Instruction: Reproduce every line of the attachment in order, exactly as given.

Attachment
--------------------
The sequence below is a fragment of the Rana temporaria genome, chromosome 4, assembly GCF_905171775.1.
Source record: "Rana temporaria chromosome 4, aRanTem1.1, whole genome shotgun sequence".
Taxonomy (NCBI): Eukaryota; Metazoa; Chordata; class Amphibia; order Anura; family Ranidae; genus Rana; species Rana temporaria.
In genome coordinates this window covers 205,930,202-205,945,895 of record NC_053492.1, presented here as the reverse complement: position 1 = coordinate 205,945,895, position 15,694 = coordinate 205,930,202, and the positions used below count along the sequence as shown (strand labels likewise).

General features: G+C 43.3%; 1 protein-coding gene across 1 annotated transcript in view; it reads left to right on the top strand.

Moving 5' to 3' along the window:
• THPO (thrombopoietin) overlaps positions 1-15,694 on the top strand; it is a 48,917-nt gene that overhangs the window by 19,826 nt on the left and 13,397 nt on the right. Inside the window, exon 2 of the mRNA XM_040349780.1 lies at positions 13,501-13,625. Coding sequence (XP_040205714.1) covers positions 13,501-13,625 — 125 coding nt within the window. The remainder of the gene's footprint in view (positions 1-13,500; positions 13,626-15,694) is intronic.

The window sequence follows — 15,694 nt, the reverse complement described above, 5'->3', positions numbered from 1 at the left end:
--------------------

The sequence below is a fragment of the Rana temporaria genome, chromosome 4, assembly GCF_905171775.1.
Source record: "Rana temporaria chromosome 4, aRanTem1.1, whole genome shotgun sequence".
Taxonomy (NCBI): Eukaryota; Metazoa; Chordata; class Amphibia; order Anura; family Ranidae; genus Rana; species Rana temporaria.
In genome coordinates this window covers 205,930,202-205,945,895 of record NC_053492.1, presented here as the reverse complement: position 1 = coordinate 205,945,895, position 15,694 = coordinate 205,930,202, and the positions used below count along the sequence as shown (strand labels likewise).

General features: G+C 43.3%; 1 protein-coding gene across 1 annotated transcript in view; it reads left to right on the top strand.

Moving 5' to 3' along the window:
• THPO (thrombopoietin) overlaps positions 1-15,694 on the top strand; it is a 48,917-nt gene that overhangs the window by 19,826 nt on the left and 13,397 nt on the right. Inside the window, exon 2 of the mRNA XM_040349780.1 lies at positions 13,501-13,625. Coding sequence (XP_040205714.1) covers positions 13,501-13,625 — 125 coding nt within the window. The remainder of the gene's footprint in view (positions 1-13,500; positions 13,626-15,694) is intronic.

The window sequence follows — 15,694 nt, the reverse complement described above, 5'->3', positions numbered from 1 at the left end: